A few years back, I was providing tech support for an elementary school in Mexico. The teachers and staff were not particularly tech savvy. The problems I got called in for included even basics such as formatting Word documents or troubleshooting Internet connections.
One day fairly late, I received a call that the printer in a classroom would not work, no matter what they tried.
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By the time I showed up, all the students and most staff were gone, including the teacher whose classroom housed the troublesome printer. Another teacher showed me which printer was causing problems and which computer was hooked up to it.
I started by trying to print some test documents -- with no luck. But very soon, I found the real problem: The printer application was stuck with several documents in the queue. For the sake of decency, I shall omit the real names of the documents. Let's just say there were about 15 pictures of "hot Latinas" waiting to print.
I asked the teacher about the owner of the computer. He said that the teacher in the classroom usually stayed after hours, working late.
The stuck printer queue was the first clue I had of the teacher's after-hours activities. I quickly fixed the printer problem, then started building a report about what the teacher was looking at, including the time of day. The cookies and cache revealed a lot of inappropriate websites he visited on an almost daily basis after school hours. Then I submitted the report, including screenshots and timestamps, to the principal.
A few days later, I learned that the teacher was confronted with the hard evidence and denied all accusations, despite the fact that he was the only one at the school at times that coincided with the timestamps. I was summoned to reproduce the results of my report.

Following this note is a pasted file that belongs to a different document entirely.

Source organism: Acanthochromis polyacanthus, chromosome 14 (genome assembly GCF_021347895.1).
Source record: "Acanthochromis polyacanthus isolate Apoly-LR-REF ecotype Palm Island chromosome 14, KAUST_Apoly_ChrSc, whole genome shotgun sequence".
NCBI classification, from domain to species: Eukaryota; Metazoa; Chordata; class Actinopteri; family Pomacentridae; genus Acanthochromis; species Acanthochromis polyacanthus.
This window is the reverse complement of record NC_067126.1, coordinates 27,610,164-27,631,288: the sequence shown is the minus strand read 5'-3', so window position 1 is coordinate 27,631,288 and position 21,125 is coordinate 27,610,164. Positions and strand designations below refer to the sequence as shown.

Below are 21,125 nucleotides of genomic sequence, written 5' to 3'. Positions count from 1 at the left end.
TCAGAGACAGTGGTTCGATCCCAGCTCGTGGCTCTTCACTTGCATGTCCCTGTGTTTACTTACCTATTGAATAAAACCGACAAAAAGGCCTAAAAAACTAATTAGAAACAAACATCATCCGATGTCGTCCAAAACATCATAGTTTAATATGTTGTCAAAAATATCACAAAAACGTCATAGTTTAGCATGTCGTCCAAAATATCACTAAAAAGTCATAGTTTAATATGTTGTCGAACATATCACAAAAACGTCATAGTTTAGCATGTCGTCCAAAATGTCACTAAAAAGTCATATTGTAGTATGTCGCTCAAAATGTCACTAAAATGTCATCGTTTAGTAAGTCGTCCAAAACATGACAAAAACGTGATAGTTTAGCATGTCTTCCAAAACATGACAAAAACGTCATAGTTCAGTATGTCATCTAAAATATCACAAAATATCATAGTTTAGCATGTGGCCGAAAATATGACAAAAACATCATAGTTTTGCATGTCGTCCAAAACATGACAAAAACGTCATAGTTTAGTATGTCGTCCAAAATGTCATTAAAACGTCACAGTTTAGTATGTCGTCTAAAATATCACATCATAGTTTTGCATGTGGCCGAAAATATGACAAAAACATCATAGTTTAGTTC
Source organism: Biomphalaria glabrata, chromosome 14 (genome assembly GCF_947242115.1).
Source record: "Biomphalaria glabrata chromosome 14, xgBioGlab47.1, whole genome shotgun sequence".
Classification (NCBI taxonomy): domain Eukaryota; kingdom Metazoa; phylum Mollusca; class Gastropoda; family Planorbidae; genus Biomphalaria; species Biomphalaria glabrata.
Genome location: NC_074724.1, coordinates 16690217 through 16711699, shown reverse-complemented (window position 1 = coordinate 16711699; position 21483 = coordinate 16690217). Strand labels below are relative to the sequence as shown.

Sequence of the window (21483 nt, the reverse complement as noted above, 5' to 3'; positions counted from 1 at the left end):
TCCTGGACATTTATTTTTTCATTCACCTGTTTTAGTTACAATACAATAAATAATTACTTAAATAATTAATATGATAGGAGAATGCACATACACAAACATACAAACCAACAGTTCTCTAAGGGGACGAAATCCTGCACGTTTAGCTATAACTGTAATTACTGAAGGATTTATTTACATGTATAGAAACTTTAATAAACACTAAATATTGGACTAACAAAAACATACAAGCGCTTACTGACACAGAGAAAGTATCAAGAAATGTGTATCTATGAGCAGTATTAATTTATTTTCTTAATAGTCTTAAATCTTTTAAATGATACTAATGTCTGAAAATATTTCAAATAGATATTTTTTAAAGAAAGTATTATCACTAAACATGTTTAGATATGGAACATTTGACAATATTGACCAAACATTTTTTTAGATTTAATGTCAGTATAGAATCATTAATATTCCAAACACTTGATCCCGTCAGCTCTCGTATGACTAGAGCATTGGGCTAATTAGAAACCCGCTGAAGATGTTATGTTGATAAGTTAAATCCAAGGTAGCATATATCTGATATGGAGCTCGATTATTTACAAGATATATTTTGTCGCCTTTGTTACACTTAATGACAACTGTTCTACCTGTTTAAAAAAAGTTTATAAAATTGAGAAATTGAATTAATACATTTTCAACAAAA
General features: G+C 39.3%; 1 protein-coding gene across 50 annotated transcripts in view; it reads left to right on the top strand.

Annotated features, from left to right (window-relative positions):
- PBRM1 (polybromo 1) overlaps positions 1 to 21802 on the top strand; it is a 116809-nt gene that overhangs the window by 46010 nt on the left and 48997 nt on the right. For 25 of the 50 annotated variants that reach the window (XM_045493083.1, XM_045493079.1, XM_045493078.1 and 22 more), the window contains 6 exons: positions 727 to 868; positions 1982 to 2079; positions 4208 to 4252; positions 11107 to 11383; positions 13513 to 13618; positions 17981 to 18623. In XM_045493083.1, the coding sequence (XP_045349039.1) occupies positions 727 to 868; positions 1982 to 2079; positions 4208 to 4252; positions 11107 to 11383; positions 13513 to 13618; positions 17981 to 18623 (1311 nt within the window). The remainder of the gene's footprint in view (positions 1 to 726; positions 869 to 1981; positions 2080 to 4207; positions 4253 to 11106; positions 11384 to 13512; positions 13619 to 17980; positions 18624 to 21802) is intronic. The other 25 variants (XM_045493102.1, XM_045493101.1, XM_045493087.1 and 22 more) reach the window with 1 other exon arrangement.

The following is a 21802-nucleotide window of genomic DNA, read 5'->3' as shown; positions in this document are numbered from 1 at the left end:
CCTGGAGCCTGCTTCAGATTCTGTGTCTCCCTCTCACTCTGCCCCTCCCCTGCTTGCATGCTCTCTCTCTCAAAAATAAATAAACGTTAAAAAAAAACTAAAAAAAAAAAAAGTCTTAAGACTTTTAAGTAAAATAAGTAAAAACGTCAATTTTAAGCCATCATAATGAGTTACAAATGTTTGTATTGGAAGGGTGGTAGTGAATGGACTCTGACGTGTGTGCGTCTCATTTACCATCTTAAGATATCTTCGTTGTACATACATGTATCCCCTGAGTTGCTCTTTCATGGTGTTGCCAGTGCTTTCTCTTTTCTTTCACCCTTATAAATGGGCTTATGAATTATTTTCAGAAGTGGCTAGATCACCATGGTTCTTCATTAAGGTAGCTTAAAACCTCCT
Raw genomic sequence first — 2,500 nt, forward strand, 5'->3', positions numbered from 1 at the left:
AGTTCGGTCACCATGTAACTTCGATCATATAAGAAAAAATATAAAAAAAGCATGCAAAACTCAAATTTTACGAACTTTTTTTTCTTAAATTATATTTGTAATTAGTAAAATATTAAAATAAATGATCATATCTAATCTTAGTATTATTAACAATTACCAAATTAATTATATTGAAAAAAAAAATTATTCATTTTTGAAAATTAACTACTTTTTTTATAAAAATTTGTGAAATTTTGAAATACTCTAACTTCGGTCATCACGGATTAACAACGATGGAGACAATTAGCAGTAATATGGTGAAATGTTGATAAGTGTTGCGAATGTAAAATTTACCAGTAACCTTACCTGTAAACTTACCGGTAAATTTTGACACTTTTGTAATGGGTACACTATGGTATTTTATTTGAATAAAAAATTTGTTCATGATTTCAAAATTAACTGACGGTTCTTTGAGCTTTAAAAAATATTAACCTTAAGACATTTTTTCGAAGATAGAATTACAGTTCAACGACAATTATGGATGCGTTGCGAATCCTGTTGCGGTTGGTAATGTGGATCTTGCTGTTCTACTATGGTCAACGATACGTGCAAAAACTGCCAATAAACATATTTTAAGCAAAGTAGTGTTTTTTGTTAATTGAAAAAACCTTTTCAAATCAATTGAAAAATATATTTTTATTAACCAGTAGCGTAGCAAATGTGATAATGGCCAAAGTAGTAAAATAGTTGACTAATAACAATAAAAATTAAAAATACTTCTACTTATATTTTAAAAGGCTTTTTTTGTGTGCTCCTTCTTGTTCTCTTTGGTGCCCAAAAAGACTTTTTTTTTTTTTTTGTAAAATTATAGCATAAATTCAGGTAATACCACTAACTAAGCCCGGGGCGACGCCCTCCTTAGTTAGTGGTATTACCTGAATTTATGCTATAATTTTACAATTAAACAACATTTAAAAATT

Once again I audited the machine. The difference was that this time, someone had wiped all the browsing history from Internet Explorer. Little did they know that browsing history is not the only place you can see which pages have been visited. I used the cookies to file another report, but this time I made sure to include that someone tried to cover their tracks.
A few weeks later, I was informed that the teacher was reprimanded and transferred to a different school in another sector -- not the harshest of consequences, in my opinion.
I guess you never know what the end-users are up to, and sometimes, all it takes is a small glitch to cause an avalanche that leads to a techie being asked to troubleshoot a different kind of problem than broken hardware.
This story, "Troubleshooting both printer and personnel problems," was originally published at InfoWorld.com. Read more crazy-but-true stories in the anonymous Off the Record blog at InfoWorld.com. For the latest business technology news, follow InfoWorld.com on Twitter.